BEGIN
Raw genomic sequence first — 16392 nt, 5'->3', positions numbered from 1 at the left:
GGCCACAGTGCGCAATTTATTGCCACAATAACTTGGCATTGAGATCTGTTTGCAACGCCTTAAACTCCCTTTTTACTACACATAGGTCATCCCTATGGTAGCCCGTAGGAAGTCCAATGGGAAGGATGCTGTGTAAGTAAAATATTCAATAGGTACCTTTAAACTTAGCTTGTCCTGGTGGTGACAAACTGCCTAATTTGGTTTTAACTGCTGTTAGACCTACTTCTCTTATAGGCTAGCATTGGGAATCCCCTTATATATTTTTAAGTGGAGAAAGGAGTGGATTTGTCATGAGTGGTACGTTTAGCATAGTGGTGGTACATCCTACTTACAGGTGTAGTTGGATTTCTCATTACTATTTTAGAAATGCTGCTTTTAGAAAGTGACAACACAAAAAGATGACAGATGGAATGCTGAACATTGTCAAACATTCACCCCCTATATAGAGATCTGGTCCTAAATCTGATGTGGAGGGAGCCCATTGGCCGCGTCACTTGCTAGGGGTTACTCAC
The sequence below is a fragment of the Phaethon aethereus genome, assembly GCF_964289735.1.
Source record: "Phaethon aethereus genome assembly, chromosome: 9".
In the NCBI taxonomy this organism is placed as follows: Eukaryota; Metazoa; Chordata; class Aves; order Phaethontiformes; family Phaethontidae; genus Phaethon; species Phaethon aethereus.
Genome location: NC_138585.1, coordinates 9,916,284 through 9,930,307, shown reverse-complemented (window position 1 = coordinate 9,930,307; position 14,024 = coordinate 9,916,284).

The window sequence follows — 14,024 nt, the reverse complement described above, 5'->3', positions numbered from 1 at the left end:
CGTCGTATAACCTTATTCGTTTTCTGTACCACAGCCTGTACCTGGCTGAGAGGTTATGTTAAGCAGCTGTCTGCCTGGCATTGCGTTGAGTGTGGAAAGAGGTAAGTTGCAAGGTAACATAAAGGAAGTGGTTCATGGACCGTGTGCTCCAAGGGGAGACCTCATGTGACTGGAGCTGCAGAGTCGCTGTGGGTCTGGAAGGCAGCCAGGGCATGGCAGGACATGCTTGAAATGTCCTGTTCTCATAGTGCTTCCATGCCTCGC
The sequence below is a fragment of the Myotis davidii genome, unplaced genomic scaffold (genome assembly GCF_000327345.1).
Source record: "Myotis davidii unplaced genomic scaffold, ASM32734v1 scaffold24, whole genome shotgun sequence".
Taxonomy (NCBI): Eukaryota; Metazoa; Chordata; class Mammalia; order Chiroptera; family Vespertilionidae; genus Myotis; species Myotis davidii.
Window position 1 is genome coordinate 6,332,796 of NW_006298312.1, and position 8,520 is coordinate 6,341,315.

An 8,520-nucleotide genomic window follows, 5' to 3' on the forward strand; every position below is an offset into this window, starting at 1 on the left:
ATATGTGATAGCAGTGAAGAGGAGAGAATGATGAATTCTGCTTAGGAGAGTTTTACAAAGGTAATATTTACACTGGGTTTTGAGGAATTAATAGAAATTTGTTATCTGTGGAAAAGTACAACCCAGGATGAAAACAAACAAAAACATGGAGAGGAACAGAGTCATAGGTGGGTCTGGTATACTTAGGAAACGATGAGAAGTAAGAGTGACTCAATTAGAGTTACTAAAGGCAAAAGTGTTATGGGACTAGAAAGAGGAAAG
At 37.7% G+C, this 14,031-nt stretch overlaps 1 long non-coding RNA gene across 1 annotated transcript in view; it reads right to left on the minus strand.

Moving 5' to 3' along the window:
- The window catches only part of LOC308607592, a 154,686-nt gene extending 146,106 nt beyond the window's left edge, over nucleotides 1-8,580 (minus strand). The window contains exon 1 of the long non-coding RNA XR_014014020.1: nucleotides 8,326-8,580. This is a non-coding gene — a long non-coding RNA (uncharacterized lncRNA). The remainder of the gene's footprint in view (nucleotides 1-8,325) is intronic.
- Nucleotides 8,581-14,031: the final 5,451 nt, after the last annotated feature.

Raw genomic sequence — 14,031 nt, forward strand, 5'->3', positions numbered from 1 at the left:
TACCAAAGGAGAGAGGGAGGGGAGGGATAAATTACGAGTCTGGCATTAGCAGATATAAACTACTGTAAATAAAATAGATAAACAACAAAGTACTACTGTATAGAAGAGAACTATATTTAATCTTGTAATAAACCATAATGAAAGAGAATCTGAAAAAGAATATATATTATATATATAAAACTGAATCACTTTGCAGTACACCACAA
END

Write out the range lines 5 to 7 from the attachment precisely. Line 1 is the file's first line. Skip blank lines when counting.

In the NCBI taxonomy this organism is placed as follows: Eukaryota; Metazoa; Chordata; class Aves; order Phaethontiformes; family Phaethontidae; genus Phaethon; species Phaethon aethereus.
Genome location: NC_138585.1, coordinates 9,916,284 through 9,930,307, shown reverse-complemented (window position 1 = coordinate 9,930,307; position 14,024 = coordinate 9,916,284).

The window sequence follows — 14,024 nt, the reverse complement described above, 5'->3', positions numbered from 1 at the left end: